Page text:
The articles are titled "Law School In A Nutshell". It tries to put a Supreme Court Filing (Eldred v. Ashcroft) into a much more understandable form. Well, perhaps not more understandable, but at least breaking the legal brief down into pieces so that a layperson can get the general gist of what is going on in the document.
The case in question is Eldred v. Ashcroft, a case that seeks to overturn the Sonny Bono Copyright Extension Act. Basically, what the law did is take everything that is currently copyrighted (and everything that will be copyrighted), and tacks on 20 years to the term of the copyright. Most notably, Mickey Mouse would have fallen into the public domain during this 20 year period, so the law is often called the Mickey Mouse Copyright Extension Act. Eldred seeks to have the law declared unconstitutional because it violates the Constitution by extending the copyright protection seemingly in an infinite manner.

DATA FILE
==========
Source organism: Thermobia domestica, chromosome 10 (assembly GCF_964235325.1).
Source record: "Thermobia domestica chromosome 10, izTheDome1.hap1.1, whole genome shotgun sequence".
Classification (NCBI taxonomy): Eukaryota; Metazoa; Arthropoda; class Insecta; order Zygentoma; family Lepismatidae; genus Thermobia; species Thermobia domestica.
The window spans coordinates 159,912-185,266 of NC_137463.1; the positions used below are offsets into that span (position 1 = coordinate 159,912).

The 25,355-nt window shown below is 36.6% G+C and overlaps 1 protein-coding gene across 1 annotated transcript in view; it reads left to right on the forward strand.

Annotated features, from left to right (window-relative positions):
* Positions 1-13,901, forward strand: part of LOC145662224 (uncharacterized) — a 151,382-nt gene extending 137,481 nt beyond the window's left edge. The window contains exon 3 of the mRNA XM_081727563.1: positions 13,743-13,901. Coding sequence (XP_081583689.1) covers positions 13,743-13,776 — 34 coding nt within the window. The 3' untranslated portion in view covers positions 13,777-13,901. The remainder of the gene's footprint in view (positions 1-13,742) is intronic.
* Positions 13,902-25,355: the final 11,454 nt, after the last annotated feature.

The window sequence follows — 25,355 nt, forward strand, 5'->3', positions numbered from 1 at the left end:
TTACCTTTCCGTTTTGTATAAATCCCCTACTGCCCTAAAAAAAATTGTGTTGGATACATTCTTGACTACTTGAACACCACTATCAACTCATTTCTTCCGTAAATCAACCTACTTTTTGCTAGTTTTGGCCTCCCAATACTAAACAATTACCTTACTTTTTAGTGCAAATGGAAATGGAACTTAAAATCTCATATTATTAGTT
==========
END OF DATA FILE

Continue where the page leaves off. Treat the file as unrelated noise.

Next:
It's an important case to watch because so much material that was publshed between 1928 and 1932 was supposed to have entered the public domain over the past 5 years. Films that were supposed to be in the public domain are now rotting away (literally) in warehouses because they cannot be acquired by preservation groups. Our inherited culture is dying around us, but everyones hands are tied by Copyright.
Speaking of copyrights, I was at a Job Fair at RIT on Thursday. I happened to be walking past a table that was demonstrating a digital camera/TV interface. What bothered me a bit was that the pictures being used were pictures that I took last year at RIT. Granted, the employee who used the pictures was a former member of the RIT Singers, still, I would have liked to have been at least asked. I am very generous when it comes to allowing my pictures to be used when I'm asked.
The least they could have used would be to offer me a job ;-)
Oh well. Sigh.